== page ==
KCNA2 gene

potassium voltage-gated channel subfamily A member 2

The information on this page was automatically extracted from online scientific databases.

From NCBI Gene:

Potassium channels represent the most complex class of voltage-gated ion channels from both functional and structural standpoints. Their diverse functions include regulating neurotransmitter release, heart rate, insulin secretion, neuronal excitability, epithelial electrolyte transport, smooth muscle contraction, and cell volume. Four sequence-related potassium channel genes - shaker, shaw, shab, and shal - have been identified in Drosophila, and each has been shown to have human homolog(s). This gene encodes a member of the potassium channel, voltage-gated, shaker-related subfamily. This member contains six membrane-spanning domains with a shaker-type repeat in the fourth segment. It belongs to the delayed rectifier class, members of which allow nerve cells to efficiently repolarize following an action potential. The coding region of this gene is intronless, and the gene is clustered with genes KCNA3 and KCNA10 on chromosome 1. [provided by RefSeq, Jul 2008]

From UniProt:

Voltage-gated potassium channel that mediates transmembrane potassium transport in excitable membranes, primarily in the brain and the central nervous system, but also in the cardiovascular system. Prevents aberrant action potential firing and regulates neuronal output. Forms tetrameric potassium-selective channels through which potassium ions pass in accordance with their electrochemical gradient. The channel alternates between opened and closed conformations in response to the voltage difference across the membrane (PubMed:19912772, PubMed:8495559, PubMed:11211111, PubMed:23769686). Can form functional homotetrameric channels and heterotetrameric channels that contain variable proportions of KCNA1, KCNA2, KCNA4, KCNA5, KCNA6, KCNA7, and possibly other family members as well; channel properties depend on the type of alpha subunits that are part of the channel (PubMed:8495559, PubMed:20220134). Channel properties are modulated by cytoplasmic beta subunits that regulate the subcellular location of the alpha subunits and promote rapid inactivation of delayed rectifier potassium channels. In vivo, membranes probably contain a mixture of heteromeric potassium channel complexes, making it difficult to assign currents observed in intact tissues to any particular potassium channel family member. Homotetrameric KCNA2 forms a delayed-rectifier potassium channel that opens in response to membrane depolarization, followed by slow spontaneous channel closure (PubMed:19912772, PubMed:23769686). In contrast, a heteromultimer formed by KCNA2 and KCNA4 shows rapid inactivation (PubMed:8495559). Regulates neuronal excitability and plays a role as pacemaker in the regulation of neuronal action potentials (By similarity). KCNA2-containing channels play a presynaptic role and prevent hyperexcitability and aberrant action potential firing (By similarity). Response to toxins that are selective for KCNA2-containing potassium channels suggests that in Purkinje cells, dendritic subthreshold KCNA2-containing potassium channels prevent random spontaneous calcium spikes, suppressing dendritic hyperexcitability without hindering the generation of somatic action potentials, and thereby play an important role in motor coordination (By similarity). Plays a role in the induction of long-term potentiation of neuron excitability in the CA3 layer of the hippocampus (By similarity). May function as down-stream effector for G protein-coupled receptors and inhibit GABAergic inputs to basolateral amygdala neurons (By similarity). May contribute to the regulation of neurotransmitter release, such as gamma-aminobutyric acid (GABA) (By similarity). Contributes to the regulation of the axonal release of the neurotransmitter dopamine (By similarity). Reduced KCNA2 expression plays a role in the perception of neuropathic pain after peripheral nerve injury, but not acute pain (By similarity). Plays a role in the regulation of the time spent in non-rapid eye movement (NREM) sleep.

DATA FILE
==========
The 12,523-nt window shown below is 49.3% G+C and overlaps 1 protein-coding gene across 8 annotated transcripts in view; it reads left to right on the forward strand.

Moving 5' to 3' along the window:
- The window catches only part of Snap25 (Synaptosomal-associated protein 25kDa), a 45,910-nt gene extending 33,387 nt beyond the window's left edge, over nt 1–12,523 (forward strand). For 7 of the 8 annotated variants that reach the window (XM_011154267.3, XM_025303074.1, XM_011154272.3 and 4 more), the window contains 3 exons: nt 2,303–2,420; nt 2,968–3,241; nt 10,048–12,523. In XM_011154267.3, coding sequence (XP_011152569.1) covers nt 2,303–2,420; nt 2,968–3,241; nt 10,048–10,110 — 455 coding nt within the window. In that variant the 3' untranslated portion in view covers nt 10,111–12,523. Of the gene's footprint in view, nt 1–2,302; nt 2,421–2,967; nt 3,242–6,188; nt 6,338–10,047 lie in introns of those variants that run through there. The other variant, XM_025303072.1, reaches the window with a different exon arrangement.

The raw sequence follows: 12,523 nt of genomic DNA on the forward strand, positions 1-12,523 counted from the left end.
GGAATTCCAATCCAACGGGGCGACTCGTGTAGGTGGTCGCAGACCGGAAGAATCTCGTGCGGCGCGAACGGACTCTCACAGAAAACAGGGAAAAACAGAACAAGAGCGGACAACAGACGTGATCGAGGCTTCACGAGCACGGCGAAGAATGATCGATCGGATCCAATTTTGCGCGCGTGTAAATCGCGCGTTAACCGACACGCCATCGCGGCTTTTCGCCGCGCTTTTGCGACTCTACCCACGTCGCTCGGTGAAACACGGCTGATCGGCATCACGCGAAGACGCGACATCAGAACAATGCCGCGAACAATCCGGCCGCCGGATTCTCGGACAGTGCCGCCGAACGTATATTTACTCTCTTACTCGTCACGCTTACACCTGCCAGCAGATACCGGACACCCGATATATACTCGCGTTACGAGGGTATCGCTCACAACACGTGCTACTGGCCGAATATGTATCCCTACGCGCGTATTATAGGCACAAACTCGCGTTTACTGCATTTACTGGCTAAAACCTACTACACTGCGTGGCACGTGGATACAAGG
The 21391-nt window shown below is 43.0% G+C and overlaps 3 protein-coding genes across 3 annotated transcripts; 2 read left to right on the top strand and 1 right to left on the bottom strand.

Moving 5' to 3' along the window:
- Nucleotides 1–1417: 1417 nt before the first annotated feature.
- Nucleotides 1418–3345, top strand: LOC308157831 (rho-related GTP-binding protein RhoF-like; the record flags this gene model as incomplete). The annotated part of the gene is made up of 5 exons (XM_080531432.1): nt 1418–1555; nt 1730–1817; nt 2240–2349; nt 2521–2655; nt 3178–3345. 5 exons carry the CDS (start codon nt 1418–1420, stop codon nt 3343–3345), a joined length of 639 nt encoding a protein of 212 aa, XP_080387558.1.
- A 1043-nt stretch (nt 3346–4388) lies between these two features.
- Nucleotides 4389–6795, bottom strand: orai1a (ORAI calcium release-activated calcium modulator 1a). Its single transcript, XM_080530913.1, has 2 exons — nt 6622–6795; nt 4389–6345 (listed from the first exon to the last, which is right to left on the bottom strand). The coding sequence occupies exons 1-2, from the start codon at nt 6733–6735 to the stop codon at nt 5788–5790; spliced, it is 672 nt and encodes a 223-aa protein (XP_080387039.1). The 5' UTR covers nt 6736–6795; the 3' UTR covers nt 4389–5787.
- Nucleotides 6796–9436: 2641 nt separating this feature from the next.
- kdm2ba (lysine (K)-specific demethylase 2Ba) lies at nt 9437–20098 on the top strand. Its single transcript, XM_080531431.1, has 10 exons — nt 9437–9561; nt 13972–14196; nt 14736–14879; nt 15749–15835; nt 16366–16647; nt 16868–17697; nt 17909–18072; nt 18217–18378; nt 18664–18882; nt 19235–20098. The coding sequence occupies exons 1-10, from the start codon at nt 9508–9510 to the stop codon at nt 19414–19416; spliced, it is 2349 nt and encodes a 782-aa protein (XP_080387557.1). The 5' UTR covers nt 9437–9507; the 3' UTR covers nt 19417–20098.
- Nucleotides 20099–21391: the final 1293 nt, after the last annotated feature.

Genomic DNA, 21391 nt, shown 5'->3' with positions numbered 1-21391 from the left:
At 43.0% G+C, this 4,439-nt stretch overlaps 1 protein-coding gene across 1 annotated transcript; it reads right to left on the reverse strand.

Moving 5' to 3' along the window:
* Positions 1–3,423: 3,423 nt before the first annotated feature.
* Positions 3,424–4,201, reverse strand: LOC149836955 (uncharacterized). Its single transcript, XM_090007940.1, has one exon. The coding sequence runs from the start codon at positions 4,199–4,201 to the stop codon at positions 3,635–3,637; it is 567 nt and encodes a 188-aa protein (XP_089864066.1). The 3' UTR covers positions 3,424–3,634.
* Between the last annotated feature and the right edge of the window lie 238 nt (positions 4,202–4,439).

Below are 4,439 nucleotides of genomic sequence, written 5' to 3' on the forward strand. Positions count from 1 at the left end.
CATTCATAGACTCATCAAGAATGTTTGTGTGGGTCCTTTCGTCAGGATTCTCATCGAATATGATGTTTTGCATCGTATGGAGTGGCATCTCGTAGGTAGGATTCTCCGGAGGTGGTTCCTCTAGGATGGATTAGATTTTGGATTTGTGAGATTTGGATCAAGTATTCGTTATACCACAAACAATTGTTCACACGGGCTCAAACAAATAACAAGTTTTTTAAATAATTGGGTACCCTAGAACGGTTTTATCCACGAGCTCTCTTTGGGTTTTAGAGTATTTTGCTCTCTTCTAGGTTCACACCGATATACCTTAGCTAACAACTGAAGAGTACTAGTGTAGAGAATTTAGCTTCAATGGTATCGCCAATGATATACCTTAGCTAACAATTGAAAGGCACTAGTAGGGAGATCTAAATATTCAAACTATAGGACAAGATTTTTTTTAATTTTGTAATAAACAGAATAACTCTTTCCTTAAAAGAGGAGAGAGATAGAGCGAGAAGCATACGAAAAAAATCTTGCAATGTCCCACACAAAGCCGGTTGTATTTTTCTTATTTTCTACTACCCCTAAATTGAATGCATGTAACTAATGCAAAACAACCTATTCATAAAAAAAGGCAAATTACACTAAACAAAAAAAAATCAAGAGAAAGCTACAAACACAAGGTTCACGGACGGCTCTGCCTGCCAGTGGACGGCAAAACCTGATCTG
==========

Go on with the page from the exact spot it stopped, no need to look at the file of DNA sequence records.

From NCBI Gene:

  • Epileptic encephalopathy, early infantile, 32

From UniProt:

Epileptic encephalopathy, early infantile, 32 (EIEE32): A form of epileptic encephalopathy, a heterogeneous group of severe childhood onset epilepsies characterized by refractory seizures, neurodevelopmental impairment, and poor prognosis. Development is normal prior to seizure onset, after which cognitive and motor delays become apparent. [MIM:616366]

Cytogenetic Location: 1p13, which is the short (p) arm of chromosome 1 at position 13

Molecular Location: base pairs 110,593,580 to 110,631,536 on chromosome 1 (Homo sapiens Annotation Release 108, GRCh38.p7) (NCBI)

Cytogenetic Location: 1p13, which is the short (p) arm of chromosome 1 at position 13
  • EIEE32
  • HBK5
  • HK4
  • HUKIV
  • KV1.2
  • MK2
  • NGK1
  • RBK2